And finally, we have those system administrators who almost seem to
delight in making things difficult -- the ones who take full advantage of
Unix's ability to create absurdly long file names. On some FTP sites, you
will see file names as long as 80 characters or so, full of capital letters,
underscores and every other orthographic device that will make it almost
impossible for you to type the file name correctly when you try to get it.
Your secret weapon here is the mget command. Just type mget, a space, and
the first five or six letters of the file name, followed by an asterisk, for
The FTP site will ask you if you want to get the file that begins with that
name. If there are several files that start that way, you might have to
answer 'n' a few times, but it's still easier than trying to recreate a
ludicrously long file name.
7.6 SOME INTERESTING FTP SITES
What follows is a list of some interesting ftp sites, arranged by
category. With hundreds of ftp sites now on the Net, however, this list
barely scratches the surface of what is available. Liberal use of archie
will help you find specific files.
The times listed for each site are in Eastern time and represent
the periods during which it is considered acceptable to connect.
ftp.uu.net Has Amiga programs in the systems/amiga directory.
Available 24 hours.
wuarchive.wustl.edu. Look in the pub/aminet directory.
Available 24 hours.
atari.archive.umich.edu Find almost all the Atari files you'll ever
need, in the atari directory.
7 p.m. - 7 a.m.
rtfm.mit.edu The pub/usenet/rec.arts.books directories has
reading lists for various authors as well as lists of recommended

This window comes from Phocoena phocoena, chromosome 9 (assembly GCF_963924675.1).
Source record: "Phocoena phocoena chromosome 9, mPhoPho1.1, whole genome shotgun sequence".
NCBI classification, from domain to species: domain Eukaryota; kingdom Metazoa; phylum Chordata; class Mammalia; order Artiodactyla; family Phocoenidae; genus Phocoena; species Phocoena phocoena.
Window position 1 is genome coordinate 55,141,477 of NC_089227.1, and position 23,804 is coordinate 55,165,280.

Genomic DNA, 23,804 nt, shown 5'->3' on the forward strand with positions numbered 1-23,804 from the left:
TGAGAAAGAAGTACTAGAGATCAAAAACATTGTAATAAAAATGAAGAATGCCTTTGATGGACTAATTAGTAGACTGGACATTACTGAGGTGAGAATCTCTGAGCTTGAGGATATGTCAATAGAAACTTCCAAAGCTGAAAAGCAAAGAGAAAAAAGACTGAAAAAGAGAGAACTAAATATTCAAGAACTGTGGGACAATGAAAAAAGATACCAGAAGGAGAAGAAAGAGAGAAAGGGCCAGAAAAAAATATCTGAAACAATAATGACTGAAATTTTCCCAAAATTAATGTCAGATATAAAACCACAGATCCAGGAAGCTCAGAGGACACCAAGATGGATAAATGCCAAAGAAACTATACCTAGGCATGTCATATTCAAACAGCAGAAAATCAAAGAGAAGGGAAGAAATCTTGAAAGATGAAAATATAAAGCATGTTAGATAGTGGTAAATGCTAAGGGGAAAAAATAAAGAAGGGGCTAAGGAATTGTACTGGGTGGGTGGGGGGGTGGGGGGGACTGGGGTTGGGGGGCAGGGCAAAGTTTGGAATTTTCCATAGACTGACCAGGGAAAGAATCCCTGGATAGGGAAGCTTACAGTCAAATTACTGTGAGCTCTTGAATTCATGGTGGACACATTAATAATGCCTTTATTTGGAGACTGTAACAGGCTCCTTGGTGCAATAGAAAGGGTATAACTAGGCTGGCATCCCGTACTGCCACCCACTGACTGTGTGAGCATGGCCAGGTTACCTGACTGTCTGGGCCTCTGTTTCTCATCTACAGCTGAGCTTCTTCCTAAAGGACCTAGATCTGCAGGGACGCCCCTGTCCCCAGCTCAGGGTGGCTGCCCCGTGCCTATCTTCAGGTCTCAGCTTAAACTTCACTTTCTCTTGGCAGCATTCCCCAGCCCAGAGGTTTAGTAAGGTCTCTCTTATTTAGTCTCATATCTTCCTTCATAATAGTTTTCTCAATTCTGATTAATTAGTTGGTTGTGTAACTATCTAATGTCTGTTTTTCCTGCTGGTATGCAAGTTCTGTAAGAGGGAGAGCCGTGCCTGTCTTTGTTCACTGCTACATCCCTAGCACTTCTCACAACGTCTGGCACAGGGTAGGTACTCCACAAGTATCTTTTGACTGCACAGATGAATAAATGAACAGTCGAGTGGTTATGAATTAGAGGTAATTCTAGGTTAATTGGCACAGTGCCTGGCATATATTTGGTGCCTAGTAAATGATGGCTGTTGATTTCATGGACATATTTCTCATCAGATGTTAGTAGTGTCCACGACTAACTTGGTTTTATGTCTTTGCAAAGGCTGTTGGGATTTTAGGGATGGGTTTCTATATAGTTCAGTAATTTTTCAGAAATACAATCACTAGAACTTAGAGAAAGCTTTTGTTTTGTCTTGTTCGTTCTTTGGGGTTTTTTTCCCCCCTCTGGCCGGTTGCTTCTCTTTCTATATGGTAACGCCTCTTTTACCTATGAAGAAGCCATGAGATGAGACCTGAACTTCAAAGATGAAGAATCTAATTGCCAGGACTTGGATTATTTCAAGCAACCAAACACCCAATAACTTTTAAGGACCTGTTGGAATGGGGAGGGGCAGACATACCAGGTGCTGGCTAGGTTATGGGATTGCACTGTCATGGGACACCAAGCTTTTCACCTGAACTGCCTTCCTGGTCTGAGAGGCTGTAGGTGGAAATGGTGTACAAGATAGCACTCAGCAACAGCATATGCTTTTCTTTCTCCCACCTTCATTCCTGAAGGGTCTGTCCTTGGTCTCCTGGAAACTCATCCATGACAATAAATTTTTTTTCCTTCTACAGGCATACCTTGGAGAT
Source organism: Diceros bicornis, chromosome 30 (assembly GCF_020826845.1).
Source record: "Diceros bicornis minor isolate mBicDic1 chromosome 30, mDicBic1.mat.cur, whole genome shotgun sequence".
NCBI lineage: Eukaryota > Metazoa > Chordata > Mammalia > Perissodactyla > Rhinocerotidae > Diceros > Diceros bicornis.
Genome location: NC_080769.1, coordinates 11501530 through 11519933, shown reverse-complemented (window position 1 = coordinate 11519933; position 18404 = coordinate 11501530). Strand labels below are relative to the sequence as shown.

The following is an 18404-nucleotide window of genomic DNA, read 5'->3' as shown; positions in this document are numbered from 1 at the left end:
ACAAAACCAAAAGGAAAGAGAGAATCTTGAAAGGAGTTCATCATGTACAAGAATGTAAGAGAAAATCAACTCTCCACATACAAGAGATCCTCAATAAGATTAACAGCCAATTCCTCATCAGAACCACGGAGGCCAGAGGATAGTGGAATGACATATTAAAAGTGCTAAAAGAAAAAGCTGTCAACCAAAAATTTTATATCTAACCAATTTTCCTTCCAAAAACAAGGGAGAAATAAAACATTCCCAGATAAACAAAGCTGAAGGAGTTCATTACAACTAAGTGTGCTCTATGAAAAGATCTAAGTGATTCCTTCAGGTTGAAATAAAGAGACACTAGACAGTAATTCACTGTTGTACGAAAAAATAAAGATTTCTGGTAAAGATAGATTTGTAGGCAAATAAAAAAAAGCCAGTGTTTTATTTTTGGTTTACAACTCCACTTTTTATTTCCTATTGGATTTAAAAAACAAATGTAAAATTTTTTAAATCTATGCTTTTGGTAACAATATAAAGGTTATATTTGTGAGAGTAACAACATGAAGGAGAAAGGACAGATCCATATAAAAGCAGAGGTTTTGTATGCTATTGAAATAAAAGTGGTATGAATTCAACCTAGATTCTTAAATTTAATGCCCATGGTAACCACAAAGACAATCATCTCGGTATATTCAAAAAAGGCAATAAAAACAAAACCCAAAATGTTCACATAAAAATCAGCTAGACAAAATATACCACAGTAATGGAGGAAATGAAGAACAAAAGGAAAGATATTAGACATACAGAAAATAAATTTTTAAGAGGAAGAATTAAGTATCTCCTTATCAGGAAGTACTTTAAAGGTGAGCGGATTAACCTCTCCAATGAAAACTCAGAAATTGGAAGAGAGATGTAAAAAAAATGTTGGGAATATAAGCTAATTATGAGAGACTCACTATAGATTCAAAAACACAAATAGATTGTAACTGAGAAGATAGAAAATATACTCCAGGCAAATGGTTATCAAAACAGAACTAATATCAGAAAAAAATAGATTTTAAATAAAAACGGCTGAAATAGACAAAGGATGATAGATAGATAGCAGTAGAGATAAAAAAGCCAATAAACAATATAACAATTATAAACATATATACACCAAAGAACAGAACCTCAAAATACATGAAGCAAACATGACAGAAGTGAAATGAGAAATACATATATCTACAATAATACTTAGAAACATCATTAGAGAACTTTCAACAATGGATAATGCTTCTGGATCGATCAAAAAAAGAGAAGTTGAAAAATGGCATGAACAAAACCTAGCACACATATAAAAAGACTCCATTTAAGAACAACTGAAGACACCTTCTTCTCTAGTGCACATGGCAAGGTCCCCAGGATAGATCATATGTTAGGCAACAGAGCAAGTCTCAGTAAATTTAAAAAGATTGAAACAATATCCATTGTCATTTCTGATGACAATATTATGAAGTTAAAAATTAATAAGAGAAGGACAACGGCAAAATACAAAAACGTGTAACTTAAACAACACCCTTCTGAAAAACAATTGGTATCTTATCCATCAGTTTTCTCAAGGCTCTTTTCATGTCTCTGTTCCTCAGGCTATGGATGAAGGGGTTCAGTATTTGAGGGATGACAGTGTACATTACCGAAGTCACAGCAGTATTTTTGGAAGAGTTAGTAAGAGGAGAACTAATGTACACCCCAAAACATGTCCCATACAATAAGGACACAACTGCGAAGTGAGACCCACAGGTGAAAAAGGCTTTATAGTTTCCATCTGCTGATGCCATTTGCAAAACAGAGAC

bookstores in different cities. Unfortunately, this site uses incredibly
long file names -- so long they may scroll off the end of your screen if
you are using an MS-DOS or certain other computers. Even if you want
just one of the files, it probably makes more sense to use mget than get.
This way, you will be asked on each file whether you want to get it;
otherwise you may wind up frustrated because the system will keep telling
you the file you want doesn't exist (since you may miss the end of its
name due to the scrolling problem).
6 p.m. - 6 a.m.
mrcnext.cso.uiuc.edu Project Gutenberg is an effort to translate
paper texts into electronic form. Already available are more than 100
titles, from works by Lewis Carrol to Mark Twain; from "A Tale of Two
Cities" to "Son of Tarzan." Look in the /etext/etext92 and
6 p.m. - 9 a.m.
ftp.eff.org The home of the Electronic Frontier Foundation. Use cd
to get to the pub directory and then look in the EFF, SJG and CPSR
directories for documents on the EFF itself and various issues related to
the Net, ethics and the law.
Available 24 hours.
rtfm.mit.edu The pub/usenet/misc.consumers directory has
documents related to credit. The pub/usenet/rec.travel.air directory
will tell you how to deal with airline reservation clerks, find the best
prices on seats, etc. See under Books for a caveat in using this ftp
6 p.m. - 6 a.m.
wuarchive.wustl.edu Look for recipes and recipe directories in the
gatekeeper.dec.com Recipes are in the pub/recipes directory.
neeedc.umesbs.maine.edu The Federal Reserve Bank of Boston uses
this site (yes, there are three 'e's in "neeedc") to house all sorts of
data on the New England economy. Many files contain 20 years or more of
information, usually in forms that are easily adaptable to spreadsheet or
database files. Look in the frbb directory.
6 p.m. - 6 a.m.
town.hall.org. Look in the edgar directory for the beginnings of a
system to distribute annual reports and other data publicly held
companies are required to file with the Securities and Exchange
Commission. The other/fed directory holds various statistical files from
the Federal Reserve Board.